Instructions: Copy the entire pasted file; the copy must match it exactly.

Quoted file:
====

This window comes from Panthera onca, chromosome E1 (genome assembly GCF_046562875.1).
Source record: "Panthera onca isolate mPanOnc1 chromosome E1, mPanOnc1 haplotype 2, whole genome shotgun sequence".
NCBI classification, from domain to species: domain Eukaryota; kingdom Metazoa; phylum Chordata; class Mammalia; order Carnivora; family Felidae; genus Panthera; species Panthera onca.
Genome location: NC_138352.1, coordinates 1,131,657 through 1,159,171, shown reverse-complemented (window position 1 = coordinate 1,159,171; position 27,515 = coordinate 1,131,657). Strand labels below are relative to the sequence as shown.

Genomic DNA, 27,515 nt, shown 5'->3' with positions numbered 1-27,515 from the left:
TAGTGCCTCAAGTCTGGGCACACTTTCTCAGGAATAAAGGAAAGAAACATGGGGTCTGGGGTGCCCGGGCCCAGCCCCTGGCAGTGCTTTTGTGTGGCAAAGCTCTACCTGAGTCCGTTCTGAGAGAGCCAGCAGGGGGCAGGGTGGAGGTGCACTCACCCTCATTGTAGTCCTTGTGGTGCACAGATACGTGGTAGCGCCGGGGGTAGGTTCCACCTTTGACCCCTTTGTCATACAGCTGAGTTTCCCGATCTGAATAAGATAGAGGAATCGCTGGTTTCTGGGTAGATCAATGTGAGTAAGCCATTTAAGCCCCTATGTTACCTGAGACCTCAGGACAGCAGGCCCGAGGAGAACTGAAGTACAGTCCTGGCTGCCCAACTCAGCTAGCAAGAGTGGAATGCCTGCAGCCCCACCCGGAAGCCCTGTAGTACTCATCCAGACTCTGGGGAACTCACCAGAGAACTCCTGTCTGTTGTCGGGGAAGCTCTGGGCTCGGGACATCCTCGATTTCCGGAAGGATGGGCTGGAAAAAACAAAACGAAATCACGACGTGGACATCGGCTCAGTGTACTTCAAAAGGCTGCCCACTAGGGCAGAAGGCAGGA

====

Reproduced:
This window comes from Panthera onca, chromosome E1 (genome assembly GCF_046562875.1).
Source record: "Panthera onca isolate mPanOnc1 chromosome E1, mPanOnc1 haplotype 2, whole genome shotgun sequence".
NCBI classification, from domain to species: domain Eukaryota; kingdom Metazoa; phylum Chordata; class Mammalia; order Carnivora; family Felidae; genus Panthera; species Panthera onca.
Genome location: NC_138352.1, coordinates 1,131,657 through 1,159,171, shown reverse-complemented (window position 1 = coordinate 1,159,171; position 27,515 = coordinate 1,131,657). Strand labels below are relative to the sequence as shown.

Genomic DNA, 27,515 nt, shown 5'->3' with positions numbered 1-27,515 from the left:
TAGTGCCTCAAGTCTGGGCACACTTTCTCAGGAATAAAGGAAAGAAACATGGGGTCTGGGGTGCCCGGGCCCAGCCCCTGGCAGTGCTTTTGTGTGGCAAAGCTCTACCTGAGTCCGTTCTGAGAGAGCCAGCAGGGGGCAGGGTGGAGGTGCACTCACCCTCATTGTAGTCCTTGTGGTGCACAGATACGTGGTAGCGCCGGGGGTAGGTTCCACCTTTGACCCCTTTGTCATACAGCTGAGTTTCCCGATCTGAATAAGATAGAGGAATCGCTGGTTTCTGGGTAGATCAATGTGAGTAAGCCATTTAAGCCCCTATGTTACCTGAGACCTCAGGACAGCAGGCCCGAGGAGAACTGAAGTACAGTCCTGGCTGCCCAACTCAGCTAGCAAGAGTGGAATGCCTGCAGCCCCACCCGGAAGCCCTGTAGTACTCATCCAGACTCTGGGGAACTCACCAGAGAACTCCTGTCTGTTGTCGGGGAAGCTCTGGGCTCGGGACATCCTCGATTTCCGGAAGGATGGGCTGGAAAAAACAAAACGAAATCACGACGTGGACATCGGCTCAGTGTACTTCAAAAGGCTGCCCACTAGGGCAGAAGGCAGGA